When was the last time your FI conducted a fraud risk assessment? When community banks and credit unions make fraud risk a part of their enterprise risk management (ERM) strategy, they reduce potential losses and protect consumers.

Agencies push financial institutions to treat risk holistically, with vendor management, cyber security, business continuity planning (BCP), and fraud risk all falling within an FI’s ERM framework.

Fraud risk assessments pinpoint vulnerabilities that bad actors exploit. Your assessment should include different scenarios, the probability of occurrence, and potential consequences.

Data from BSA/AML compliance assessments and Suspicious Activity Reports (SAR) often prove useful in identifying fraud and strengthening an institution’s internal controls.

Fraud Risk Controls

The OCC offers a comprehensive list of common fraud risk controls. For our purposes, we divide some these controls into prevention and detection.


  • Training employees in fraud risk management 
  • Systems and controls designed to decrease the likelihood of fraudulent activities by employees, outside consultants, and third-party contractors 
  • Separation of roles and dual control over accounting and consumer transactions


  • Monitoring and reports of possible fraud across your institution’s business lines 
  • Data analytics and trend monitoring focused on practices such as fee waivers or charge-offs, along with the number of fraudulent activities measured against transaction volume 
  • Strong complaint resolution policies and procedures

Fraud Risk Monitoring 

Financial institutions should review historical losses from fraud and benchmark performance by industry standards. When the board or banking leaders have up-to-date reports on fraudulent activity from current and past years, they can decide to implement more robust controls if necessary.

FIs should monitor:

  • Fraud by type (check, account opening, loan, credit card, etc.) and amount (recoveries and net fraud losses) 
  • SAR filings 
  • ACH return rates 
  • Unusual activity in consumer accounts and complaints

Investigating Fraudulent Activities 

After building a solid foundation for assessing, monitoring, and controlling fraud, financial institutions can introduce a process of investigation and remediation. FIs need to designate specific employees to oversee suspicious transactions. They must keep close tabs on consumer complaints and respond quickly to incidents.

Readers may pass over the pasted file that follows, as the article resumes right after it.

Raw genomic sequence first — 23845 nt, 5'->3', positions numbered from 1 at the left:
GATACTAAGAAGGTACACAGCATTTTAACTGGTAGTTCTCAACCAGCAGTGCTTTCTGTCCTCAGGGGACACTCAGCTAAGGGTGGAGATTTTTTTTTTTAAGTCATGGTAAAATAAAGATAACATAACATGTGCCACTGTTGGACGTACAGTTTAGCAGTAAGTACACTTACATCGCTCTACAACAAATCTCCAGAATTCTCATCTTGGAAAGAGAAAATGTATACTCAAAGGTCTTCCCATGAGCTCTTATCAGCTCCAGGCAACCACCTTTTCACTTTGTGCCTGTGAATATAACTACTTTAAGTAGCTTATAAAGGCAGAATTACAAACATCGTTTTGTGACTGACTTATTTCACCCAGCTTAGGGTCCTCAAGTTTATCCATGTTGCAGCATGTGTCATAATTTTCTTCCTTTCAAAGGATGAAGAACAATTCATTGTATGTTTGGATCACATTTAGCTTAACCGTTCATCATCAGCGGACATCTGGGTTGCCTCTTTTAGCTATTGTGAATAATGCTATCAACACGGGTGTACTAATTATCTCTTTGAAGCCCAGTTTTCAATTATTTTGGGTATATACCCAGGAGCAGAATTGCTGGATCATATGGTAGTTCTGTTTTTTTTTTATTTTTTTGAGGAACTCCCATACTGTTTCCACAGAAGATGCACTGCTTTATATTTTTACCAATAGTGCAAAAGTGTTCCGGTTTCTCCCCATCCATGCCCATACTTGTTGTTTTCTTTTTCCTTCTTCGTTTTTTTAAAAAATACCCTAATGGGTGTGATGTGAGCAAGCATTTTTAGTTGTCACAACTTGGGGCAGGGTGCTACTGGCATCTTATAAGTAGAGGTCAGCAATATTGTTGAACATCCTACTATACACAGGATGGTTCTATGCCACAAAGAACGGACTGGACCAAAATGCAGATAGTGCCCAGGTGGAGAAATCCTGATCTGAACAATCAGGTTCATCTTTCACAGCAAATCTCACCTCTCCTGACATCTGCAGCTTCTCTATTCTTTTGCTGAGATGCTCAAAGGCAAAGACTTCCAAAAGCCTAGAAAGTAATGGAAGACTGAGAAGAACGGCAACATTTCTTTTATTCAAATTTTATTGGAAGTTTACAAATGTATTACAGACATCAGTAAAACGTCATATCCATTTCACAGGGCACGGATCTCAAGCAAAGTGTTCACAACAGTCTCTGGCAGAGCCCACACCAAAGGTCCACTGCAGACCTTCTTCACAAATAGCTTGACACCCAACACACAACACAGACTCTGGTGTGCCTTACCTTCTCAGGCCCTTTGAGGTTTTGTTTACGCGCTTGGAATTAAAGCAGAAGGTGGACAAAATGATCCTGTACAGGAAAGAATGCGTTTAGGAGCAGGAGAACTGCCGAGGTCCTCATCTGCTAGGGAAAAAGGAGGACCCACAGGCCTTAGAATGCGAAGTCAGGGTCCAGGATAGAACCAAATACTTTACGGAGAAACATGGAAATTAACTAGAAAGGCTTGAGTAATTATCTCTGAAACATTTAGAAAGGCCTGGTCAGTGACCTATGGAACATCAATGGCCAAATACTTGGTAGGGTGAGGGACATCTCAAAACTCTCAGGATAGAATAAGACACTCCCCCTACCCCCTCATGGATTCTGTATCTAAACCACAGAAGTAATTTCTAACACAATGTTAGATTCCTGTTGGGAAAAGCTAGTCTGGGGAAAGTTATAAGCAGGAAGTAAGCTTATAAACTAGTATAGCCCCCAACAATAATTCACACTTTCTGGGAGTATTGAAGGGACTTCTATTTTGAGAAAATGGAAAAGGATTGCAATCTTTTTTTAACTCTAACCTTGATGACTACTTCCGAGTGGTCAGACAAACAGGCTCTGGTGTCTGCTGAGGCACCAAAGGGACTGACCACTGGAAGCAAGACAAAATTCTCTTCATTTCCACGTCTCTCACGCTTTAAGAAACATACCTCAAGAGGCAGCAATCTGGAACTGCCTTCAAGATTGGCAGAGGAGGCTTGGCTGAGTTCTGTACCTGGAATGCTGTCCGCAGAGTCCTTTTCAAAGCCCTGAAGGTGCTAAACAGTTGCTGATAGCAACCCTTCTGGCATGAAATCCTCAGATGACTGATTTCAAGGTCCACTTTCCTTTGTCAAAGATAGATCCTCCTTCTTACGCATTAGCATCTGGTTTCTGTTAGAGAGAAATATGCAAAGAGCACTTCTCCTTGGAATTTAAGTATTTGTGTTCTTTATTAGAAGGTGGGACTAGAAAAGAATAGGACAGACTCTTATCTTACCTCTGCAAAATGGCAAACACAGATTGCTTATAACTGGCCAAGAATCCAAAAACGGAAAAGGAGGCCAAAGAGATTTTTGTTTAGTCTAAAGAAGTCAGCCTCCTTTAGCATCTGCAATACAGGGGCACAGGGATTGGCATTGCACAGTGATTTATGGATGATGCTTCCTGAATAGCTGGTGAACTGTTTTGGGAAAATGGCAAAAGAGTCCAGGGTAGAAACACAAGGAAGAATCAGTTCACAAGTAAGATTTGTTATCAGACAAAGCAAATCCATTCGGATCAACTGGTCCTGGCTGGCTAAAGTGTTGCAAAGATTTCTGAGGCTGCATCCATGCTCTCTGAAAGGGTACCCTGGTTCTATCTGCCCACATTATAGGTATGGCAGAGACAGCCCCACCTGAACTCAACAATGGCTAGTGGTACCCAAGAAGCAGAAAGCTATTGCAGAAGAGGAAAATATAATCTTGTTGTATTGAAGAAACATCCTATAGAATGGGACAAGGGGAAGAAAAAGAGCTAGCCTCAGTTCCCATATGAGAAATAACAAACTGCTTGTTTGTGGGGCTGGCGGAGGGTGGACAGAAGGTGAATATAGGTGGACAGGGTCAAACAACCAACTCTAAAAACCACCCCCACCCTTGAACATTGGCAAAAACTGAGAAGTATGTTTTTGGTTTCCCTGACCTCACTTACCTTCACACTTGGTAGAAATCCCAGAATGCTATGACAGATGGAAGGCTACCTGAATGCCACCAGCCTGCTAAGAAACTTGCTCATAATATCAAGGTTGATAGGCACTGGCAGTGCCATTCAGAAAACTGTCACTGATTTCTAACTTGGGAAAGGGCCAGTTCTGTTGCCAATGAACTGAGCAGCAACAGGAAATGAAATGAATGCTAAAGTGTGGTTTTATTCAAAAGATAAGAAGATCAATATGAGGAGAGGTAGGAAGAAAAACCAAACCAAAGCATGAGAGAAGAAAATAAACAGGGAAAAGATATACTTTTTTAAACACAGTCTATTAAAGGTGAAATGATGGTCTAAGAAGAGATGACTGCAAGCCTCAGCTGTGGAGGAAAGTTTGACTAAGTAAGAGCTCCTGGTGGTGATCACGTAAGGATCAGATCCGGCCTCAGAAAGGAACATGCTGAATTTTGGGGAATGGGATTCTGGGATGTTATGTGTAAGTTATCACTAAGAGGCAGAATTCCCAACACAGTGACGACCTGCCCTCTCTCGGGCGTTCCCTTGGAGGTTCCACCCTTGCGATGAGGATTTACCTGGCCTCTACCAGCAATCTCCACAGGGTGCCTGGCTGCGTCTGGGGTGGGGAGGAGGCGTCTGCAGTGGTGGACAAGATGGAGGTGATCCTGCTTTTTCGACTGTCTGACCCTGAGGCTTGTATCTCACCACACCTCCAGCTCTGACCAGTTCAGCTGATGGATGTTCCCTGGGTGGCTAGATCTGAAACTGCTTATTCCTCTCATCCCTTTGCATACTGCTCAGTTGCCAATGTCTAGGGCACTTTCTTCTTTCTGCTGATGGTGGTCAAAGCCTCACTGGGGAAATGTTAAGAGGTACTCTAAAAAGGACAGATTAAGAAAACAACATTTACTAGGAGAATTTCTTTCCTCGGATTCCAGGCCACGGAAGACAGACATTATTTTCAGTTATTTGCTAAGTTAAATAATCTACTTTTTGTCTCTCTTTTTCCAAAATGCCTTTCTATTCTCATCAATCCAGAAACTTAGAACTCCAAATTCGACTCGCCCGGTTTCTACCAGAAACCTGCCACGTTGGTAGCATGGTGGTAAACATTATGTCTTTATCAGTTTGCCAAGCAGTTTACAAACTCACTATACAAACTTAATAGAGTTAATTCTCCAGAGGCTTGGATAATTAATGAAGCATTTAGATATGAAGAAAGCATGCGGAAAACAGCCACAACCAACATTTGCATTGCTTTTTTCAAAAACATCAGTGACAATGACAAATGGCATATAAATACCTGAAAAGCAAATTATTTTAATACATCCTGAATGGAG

Additionally, your FI is required by federal law to report suspicious activities – whether they were successful or averted. For further information about SARs filing requirements, financial institutions should consult the Financial Crimes Enforcement Network (FinCEN) laws from the U.S. Department of the Treasury.

Podcast: Financial Inclusion Isn’t Just Checking a Box

Fraud tools for banks and credit unions

When financial institutions implement the proper controls following the outcome of a thorough fraud risk assessment, it’s much easier to monitor consumer accounts for unusual activity.

Financial institutions should educate their employees on spotting and reporting fraudulent activities, while also spending resources educating their consumers.

Making sure your people understand all the scams criminals attempt to gain access to accounts – from social engineering to stealing checkbooks from mailboxes – is perhaps the most potent fraud tool for banks and credit unions.

As fraud cases grow, you are responsible for your institution’s bottom line and the community you serve.

Bank Fraud Software Solutions

Beyond the laws regulating SAR filings, fraud risk management is not a regulatory requirement. However, it helps financial institutions avoid significant monetary losses, keeps current consumers happy, appeals to prospective customers, and satisfies agency expectations for creating a risk management culture.

Tracking and monitoring fraudulent activities is impossible to do manually. As you can see from the list of responsibilities above, keeping up with consumer complaints, employee training schedules, unusual account activity, and fraudulent activity ratios quickly becomes a heavy lift for even the best teams.

Because risk exposure to fraud varies so widely by institution, you need a platform that offers the flexibility to develop your unique fraud risk assessment and manage controls based on your institution’s particular financial products, services, and consumer base.

Your bank fraud software system must empower you to create a customizable risk assessment model, establish the proper controls, and test their effectiveness. You want a proactive way of evaluating control deficiencies and ensuring that discovered issues receive attention.

There’s no beating around the bush – if your financial institution is serious about preventing fraud, it needs a complete risk management solution.


Prevent Fraud and Master Operational Risk